Carnegie Mellon University

Summer Undergraduate Applied Mathematics Institute

May 29 - July 24, 2018


► Mathematical measures of fairness in legislative districting, Brady Gales, Bryson Kagy

Advisor:  David Offner
Abstract:  Gerrymandering is the term used to describe the drawing of legislative districts to favor one party over another. Recently, many mathematicians have tried to develop mathematical tools to decide if legislative districts are gerrymandered, and define fair methods of districting. For example, Landau, Reid, and Yershov [A Fair Division Solution to the Problem of Redistricting, Social Choice and Welfare, 2008] propose a protocol for districting based on a two-player fair-division process, where each player is entitled to draw the districts for a portion of the state. We call this the LRY protocol.

Landau and Su [Fair Division and Redistricting, arXiv:1402.0862, 2014] propose a measure of the fairness of a districting called the geometric target. In this paper we prove that the number of districts a party can win under the LRY protocol can be at most two fewer than their geometric target, assuming no geometric constraints on the districts. This is the first quantitative bound of this type and we provide examples to prove this bound is tight. The main tools involved in the proof are identifying optimal strategies for each player in the protocol, and analyzing the number of districts they win using these strategies. We also show that the protocol on a state drawn with geometric constraints can produce an unbounded difference from the geometric target. Lastly, we explore ways to generalize the LRY protocol to more than two players, and define a similar protocol with lower bounds on number of victories.

► Probabilistic Analysis of a School Disciplinary Policy utilizing Markov Chains and Monte Carlo Simulations, Trajan Murphy

Advisor:  Aris Winger
Abstract:  We investigate school disciplinary policies which separate students into discrete categories based on their behavior and performance. We utilized Markov chains and Monte Carlo methods to give a probabilistic basis for the proportion of students in the red category in the long run for different types of schools.

► Minimal Risk Betting Analysis in Poker Tournaments, Uttam Bhetuwal, Angel Chavez, Isaac Dobes

Advisor:  Aris Winger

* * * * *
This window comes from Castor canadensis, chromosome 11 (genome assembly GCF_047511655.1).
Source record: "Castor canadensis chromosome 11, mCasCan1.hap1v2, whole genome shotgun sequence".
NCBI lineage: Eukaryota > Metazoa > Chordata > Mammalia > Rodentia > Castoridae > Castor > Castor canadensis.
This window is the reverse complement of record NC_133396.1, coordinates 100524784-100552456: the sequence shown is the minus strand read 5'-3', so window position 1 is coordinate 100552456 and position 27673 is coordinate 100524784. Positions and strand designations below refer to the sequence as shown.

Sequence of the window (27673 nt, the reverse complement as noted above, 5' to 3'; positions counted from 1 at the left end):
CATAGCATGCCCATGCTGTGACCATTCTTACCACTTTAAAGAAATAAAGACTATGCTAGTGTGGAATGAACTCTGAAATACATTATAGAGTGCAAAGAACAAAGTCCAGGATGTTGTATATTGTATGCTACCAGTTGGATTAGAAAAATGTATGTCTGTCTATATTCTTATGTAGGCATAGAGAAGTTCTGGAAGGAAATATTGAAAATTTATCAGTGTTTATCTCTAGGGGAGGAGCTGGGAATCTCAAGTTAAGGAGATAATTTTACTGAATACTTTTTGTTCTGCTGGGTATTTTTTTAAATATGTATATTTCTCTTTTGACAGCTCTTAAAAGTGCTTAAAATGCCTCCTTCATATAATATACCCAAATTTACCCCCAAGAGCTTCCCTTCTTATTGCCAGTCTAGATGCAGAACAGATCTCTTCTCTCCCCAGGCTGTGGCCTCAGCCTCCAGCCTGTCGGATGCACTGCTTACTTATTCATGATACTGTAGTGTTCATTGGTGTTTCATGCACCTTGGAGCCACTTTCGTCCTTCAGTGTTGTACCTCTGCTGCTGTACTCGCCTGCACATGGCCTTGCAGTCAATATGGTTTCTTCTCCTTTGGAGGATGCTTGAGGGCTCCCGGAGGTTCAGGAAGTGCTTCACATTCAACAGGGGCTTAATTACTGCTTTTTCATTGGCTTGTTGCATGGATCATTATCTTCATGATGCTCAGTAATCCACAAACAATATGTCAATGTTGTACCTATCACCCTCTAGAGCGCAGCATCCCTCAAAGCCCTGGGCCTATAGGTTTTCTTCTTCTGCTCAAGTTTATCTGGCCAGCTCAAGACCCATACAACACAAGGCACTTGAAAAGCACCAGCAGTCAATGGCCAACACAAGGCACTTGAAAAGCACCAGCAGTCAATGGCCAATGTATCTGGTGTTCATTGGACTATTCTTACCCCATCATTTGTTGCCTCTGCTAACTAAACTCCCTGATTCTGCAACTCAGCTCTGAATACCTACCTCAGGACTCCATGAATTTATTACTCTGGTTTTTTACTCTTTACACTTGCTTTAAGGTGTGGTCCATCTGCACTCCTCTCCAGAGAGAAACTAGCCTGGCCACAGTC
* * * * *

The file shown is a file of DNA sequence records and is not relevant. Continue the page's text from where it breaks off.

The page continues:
Abstract:  This paper focuses on minimal risk strategies for tournament style No-Limit Texas Hold'em. We write linear programs which provide a set of requirements for a conservative player to follow so that a favorable outcome is obtained.

We also model strategies by constructing stack functions, which map a strategy to it's expected outcome. We prove various properties of stack functions, which provide evidence in support of the conjecture that the minimal risk strategy corresponds to the line segment connecting (0; yo) to (n;A), where yo is the initial number of chips a player has in the tournament, and A is the desired amount of chips a player has at the end of the tournament.

► Rainbow numbers for $x_1 + x_2 = k x_3$ in $\mathbb{Z}_n$, Erin Bevilacqua, Samuel King, Suzannah Tebon

Advisor:  Michael Young
Abstract:  In this work, we investigate the fewest number of colors needed to guarantee a rainbow triple of the equation $x_1 + x_2 = k x_3$ for cyclic groups $\mathbb{Z}_n$. This value is called the Rainbow number and is denoted by $rb(\mathbb{Z}_n, k)$ for positive integer values of $n$ and $k$.

First we consider the Schur equation ($k=1$) and find that $rb(\mathbb{Z}_p, 1) = 4$ for all primes greater than 3 and that $rb(\mathbb{Z}_n, 1)$ can be calculated exactly from the prime factorization of $n$. For a general $k$ we find the exact value of $rb(\mathbb{Z}_p, k)$, for every prime $p$ and positive integer $k$. We also find that when $k$ is prime, $rb(\mathbb{Z}_n, k)$ can be calculated exactly from the prime factorization of $n$.


  • Erin Bevilacqua, Penn State University
  • Uttam Bhetuwal, Troy University
  • Angel Chavez, California State University, Los Angeles
  • Isaac Dobes, University of Pittsburgh
  • Brady Gales, Wake Forest University
  • Bryson Kagy, Georgia Tech
  • Samuel King, Rochester University
  • Trajan Murphy, University of Connecticut
  • Suzannah Tebon, Beloit College

Group photo

SUAMI Group 2018



David E. Offner, Associate Professor, Westminster College
Course: Combinatorial Optimization

Project Director



Aris Winger, Assistant Professor, Georgia Gwinnett College

Project Director



Michael Young, Assistant Professor, Iowa State University

Project Director